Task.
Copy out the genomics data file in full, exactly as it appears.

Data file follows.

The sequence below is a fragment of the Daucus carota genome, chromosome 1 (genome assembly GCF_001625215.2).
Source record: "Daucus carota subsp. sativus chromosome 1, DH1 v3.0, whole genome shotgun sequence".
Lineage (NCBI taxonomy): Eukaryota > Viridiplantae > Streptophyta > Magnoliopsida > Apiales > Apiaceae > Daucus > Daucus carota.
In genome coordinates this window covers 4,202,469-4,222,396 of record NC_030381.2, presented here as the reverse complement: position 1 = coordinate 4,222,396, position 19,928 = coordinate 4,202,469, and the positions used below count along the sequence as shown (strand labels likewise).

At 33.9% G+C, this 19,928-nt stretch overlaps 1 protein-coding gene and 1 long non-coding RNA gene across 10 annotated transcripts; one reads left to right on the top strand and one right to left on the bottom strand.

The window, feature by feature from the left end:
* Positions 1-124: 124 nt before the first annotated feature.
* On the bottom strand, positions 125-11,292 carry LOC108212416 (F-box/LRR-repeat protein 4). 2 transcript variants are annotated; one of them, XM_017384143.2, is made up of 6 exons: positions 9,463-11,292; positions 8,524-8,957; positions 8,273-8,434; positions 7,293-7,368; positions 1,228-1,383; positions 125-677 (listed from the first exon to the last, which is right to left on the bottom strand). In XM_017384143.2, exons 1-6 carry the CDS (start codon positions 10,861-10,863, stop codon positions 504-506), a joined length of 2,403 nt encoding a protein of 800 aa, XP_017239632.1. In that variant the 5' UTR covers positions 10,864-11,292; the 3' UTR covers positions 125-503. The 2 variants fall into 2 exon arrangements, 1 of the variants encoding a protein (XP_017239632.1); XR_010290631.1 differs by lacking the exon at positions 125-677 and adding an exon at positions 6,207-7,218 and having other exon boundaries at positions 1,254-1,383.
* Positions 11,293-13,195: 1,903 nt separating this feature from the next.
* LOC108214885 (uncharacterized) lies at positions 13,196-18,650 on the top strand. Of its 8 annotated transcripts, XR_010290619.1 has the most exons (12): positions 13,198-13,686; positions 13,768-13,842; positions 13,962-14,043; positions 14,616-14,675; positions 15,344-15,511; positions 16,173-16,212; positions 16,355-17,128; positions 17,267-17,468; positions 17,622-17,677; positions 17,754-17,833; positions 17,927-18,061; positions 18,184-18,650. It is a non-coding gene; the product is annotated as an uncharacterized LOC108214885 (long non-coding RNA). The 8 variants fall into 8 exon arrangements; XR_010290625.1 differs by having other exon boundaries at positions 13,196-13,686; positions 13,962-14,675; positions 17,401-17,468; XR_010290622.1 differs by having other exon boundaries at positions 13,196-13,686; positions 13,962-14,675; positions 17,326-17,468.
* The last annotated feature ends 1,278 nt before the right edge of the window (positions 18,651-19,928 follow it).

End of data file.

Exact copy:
The sequence below is a fragment of the Daucus carota genome, chromosome 1 (genome assembly GCF_001625215.2).
Source record: "Daucus carota subsp. sativus chromosome 1, DH1 v3.0, whole genome shotgun sequence".
Lineage (NCBI taxonomy): Eukaryota > Viridiplantae > Streptophyta > Magnoliopsida > Apiales > Apiaceae > Daucus > Daucus carota.
In genome coordinates this window covers 4,202,469-4,222,396 of record NC_030381.2, presented here as the reverse complement: position 1 = coordinate 4,222,396, position 19,928 = coordinate 4,202,469, and the positions used below count along the sequence as shown (strand labels likewise).

At 33.9% G+C, this 19,928-nt stretch overlaps 1 protein-coding gene and 1 long non-coding RNA gene across 10 annotated transcripts; one reads left to right on the top strand and one right to left on the bottom strand.

The window, feature by feature from the left end:
* Positions 1-124: 124 nt before the first annotated feature.
* On the bottom strand, positions 125-11,292 carry LOC108212416 (F-box/LRR-repeat protein 4). 2 transcript variants are annotated; one of them, XM_017384143.2, is made up of 6 exons: positions 9,463-11,292; positions 8,524-8,957; positions 8,273-8,434; positions 7,293-7,368; positions 1,228-1,383; positions 125-677 (listed from the first exon to the last, which is right to left on the bottom strand). In XM_017384143.2, exons 1-6 carry the CDS (start codon positions 10,861-10,863, stop codon positions 504-506), a joined length of 2,403 nt encoding a protein of 800 aa, XP_017239632.1. In that variant the 5' UTR covers positions 10,864-11,292; the 3' UTR covers positions 125-503. The 2 variants fall into 2 exon arrangements, 1 of the variants encoding a protein (XP_017239632.1); XR_010290631.1 differs by lacking the exon at positions 125-677 and adding an exon at positions 6,207-7,218 and having other exon boundaries at positions 1,254-1,383.
* Positions 11,293-13,195: 1,903 nt separating this feature from the next.
* LOC108214885 (uncharacterized) lies at positions 13,196-18,650 on the top strand. Of its 8 annotated transcripts, XR_010290619.1 has the most exons (12): positions 13,198-13,686; positions 13,768-13,842; positions 13,962-14,043; positions 14,616-14,675; positions 15,344-15,511; positions 16,173-16,212; positions 16,355-17,128; positions 17,267-17,468; positions 17,622-17,677; positions 17,754-17,833; positions 17,927-18,061; positions 18,184-18,650. It is a non-coding gene; the product is annotated as an uncharacterized LOC108214885 (long non-coding RNA). The 8 variants fall into 8 exon arrangements; XR_010290625.1 differs by having other exon boundaries at positions 13,196-13,686; positions 13,962-14,675; positions 17,401-17,468; XR_010290622.1 differs by having other exon boundaries at positions 13,196-13,686; positions 13,962-14,675; positions 17,326-17,468.
* The last annotated feature ends 1,278 nt before the right edge of the window (positions 18,651-19,928 follow it).